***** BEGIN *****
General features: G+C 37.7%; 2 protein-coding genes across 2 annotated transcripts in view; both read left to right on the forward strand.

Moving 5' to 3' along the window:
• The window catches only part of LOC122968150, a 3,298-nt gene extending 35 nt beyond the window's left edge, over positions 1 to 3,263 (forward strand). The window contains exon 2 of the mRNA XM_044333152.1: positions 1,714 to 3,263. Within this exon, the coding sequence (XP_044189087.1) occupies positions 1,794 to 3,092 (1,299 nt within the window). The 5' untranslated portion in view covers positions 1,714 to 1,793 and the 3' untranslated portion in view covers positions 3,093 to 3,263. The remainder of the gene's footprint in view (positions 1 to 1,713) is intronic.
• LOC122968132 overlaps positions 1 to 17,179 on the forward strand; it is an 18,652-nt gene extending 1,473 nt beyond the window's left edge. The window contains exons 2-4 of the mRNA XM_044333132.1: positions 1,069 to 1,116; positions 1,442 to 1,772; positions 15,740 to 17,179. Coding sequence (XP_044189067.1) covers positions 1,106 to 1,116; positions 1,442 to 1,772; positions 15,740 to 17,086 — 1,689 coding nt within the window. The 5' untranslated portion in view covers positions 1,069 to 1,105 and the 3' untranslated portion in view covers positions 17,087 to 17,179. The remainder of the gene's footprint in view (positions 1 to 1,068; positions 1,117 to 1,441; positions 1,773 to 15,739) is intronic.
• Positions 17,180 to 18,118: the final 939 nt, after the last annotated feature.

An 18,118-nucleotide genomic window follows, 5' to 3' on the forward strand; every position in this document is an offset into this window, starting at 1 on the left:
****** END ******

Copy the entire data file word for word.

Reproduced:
General features: G+C 37.7%; 2 protein-coding genes across 2 annotated transcripts in view; both read left to right on the forward strand.

Moving 5' to 3' along the window:
• The window catches only part of LOC122968150, a 3,298-nt gene extending 35 nt beyond the window's left edge, over positions 1 to 3,263 (forward strand). The window contains exon 2 of the mRNA XM_044333152.1: positions 1,714 to 3,263. Within this exon, the coding sequence (XP_044189087.1) occupies positions 1,794 to 3,092 (1,299 nt within the window). The 5' untranslated portion in view covers positions 1,714 to 1,793 and the 3' untranslated portion in view covers positions 3,093 to 3,263. The remainder of the gene's footprint in view (positions 1 to 1,713) is intronic.
• LOC122968132 overlaps positions 1 to 17,179 on the forward strand; it is an 18,652-nt gene extending 1,473 nt beyond the window's left edge. The window contains exons 2-4 of the mRNA XM_044333132.1: positions 1,069 to 1,116; positions 1,442 to 1,772; positions 15,740 to 17,179. Coding sequence (XP_044189067.1) covers positions 1,106 to 1,116; positions 1,442 to 1,772; positions 15,740 to 17,086 — 1,689 coding nt within the window. The 5' untranslated portion in view covers positions 1,069 to 1,105 and the 3' untranslated portion in view covers positions 17,087 to 17,179. The remainder of the gene's footprint in view (positions 1 to 1,068; positions 1,117 to 1,441; positions 1,773 to 15,739) is intronic.
• Positions 17,180 to 18,118: the final 939 nt, after the last annotated feature.

An 18,118-nucleotide genomic window follows, 5' to 3' on the forward strand; every position in this document is an offset into this window, starting at 1 on the left: